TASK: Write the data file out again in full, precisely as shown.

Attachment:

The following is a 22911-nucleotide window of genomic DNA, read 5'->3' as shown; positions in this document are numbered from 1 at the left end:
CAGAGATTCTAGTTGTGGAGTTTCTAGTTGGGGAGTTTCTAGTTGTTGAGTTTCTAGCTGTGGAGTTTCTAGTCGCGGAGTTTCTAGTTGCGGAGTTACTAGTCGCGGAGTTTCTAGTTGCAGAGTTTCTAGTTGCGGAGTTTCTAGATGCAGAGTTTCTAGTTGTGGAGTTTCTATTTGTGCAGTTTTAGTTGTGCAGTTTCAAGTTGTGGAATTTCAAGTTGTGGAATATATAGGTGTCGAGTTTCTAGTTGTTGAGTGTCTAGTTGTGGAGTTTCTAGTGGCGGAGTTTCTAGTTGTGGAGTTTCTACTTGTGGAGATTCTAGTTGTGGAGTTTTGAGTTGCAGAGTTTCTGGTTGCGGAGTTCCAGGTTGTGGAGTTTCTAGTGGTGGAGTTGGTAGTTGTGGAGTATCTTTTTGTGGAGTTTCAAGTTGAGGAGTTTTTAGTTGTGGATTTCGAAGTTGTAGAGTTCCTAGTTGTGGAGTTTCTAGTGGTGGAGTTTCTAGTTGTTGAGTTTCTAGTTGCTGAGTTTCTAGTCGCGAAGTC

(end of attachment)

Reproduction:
The following is a 22911-nucleotide window of genomic DNA, read 5'->3' as shown; positions in this document are numbered from 1 at the left end:
CAGAGATTCTAGTTGTGGAGTTTCTAGTTGGGGAGTTTCTAGTTGTTGAGTTTCTAGCTGTGGAGTTTCTAGTCGCGGAGTTTCTAGTTGCGGAGTTACTAGTCGCGGAGTTTCTAGTTGCAGAGTTTCTAGTTGCGGAGTTTCTAGATGCAGAGTTTCTAGTTGTGGAGTTTCTATTTGTGCAGTTTTAGTTGTGCAGTTTCAAGTTGTGGAATTTCAAGTTGTGGAATATATAGGTGTCGAGTTTCTAGTTGTTGAGTGTCTAGTTGTGGAGTTTCTAGTGGCGGAGTTTCTAGTTGTGGAGTTTCTACTTGTGGAGATTCTAGTTGTGGAGTTTTGAGTTGCAGAGTTTCTGGTTGCGGAGTTCCAGGTTGTGGAGTTTCTAGTGGTGGAGTTGGTAGTTGTGGAGTATCTTTTTGTGGAGTTTCAAGTTGAGGAGTTTTTAGTTGTGGATTTCGAAGTTGTAGAGTTCCTAGTTGTGGAGTTTCTAGTGGTGGAGTTTCTAGTTGTTGAGTTTCTAGTTGCTGAGTTTCTAGTCGCGAAGTC